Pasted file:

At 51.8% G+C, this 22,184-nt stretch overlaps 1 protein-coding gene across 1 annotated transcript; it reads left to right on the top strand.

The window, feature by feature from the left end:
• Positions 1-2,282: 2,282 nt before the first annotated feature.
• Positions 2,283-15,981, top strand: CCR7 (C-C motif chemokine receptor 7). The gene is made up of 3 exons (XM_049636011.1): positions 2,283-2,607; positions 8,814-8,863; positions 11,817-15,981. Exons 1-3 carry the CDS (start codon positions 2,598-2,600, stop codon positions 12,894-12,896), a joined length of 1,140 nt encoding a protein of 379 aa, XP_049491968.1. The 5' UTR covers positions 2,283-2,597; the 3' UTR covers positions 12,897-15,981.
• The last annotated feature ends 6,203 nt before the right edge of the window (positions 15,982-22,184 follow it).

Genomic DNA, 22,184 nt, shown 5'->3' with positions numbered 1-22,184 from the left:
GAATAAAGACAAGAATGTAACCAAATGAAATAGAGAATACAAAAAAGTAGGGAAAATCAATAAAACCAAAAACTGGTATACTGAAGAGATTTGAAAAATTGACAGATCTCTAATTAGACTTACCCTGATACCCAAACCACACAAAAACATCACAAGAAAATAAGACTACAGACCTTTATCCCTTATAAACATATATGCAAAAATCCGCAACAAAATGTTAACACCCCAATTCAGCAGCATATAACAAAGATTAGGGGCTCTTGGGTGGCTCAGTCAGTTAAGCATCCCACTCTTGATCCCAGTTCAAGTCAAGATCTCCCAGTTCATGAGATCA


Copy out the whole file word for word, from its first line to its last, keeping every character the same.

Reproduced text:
At 51.8% G+C, this 22,184-nt stretch overlaps 1 protein-coding gene across 1 annotated transcript; it reads left to right on the top strand.

The window, feature by feature from the left end:
• Positions 1-2,282: 2,282 nt before the first annotated feature.
• Positions 2,283-15,981, top strand: CCR7 (C-C motif chemokine receptor 7). The gene is made up of 3 exons (XM_049636011.1): positions 2,283-2,607; positions 8,814-8,863; positions 11,817-15,981. Exons 1-3 carry the CDS (start codon positions 2,598-2,600, stop codon positions 12,894-12,896), a joined length of 1,140 nt encoding a protein of 379 aa, XP_049491968.1. The 5' UTR covers positions 2,283-2,597; the 3' UTR covers positions 12,897-15,981.
• The last annotated feature ends 6,203 nt before the right edge of the window (positions 15,982-22,184 follow it).

Genomic DNA, 22,184 nt, shown 5'->3' with positions numbered 1-22,184 from the left:
GAATAAAGACAAGAATGTAACCAAATGAAATAGAGAATACAAAAAAGTAGGGAAAATCAATAAAACCAAAAACTGGTATACTGAAGAGATTTGAAAAATTGACAGATCTCTAATTAGACTTACCCTGATACCCAAACCACACAAAAACATCACAAGAAAATAAGACTACAGACCTTTATCCCTTATAAACATATATGCAAAAATCCGCAACAAAATGTTAACACCCCAATTCAGCAGCATATAACAAAGATTAGGGGCTCTTGGGTGGCTCAGTCAGTTAAGCATCCCACTCTTGATCCCAGTTCAAGTCAAGATCTCCCAGTTCATGAGATCA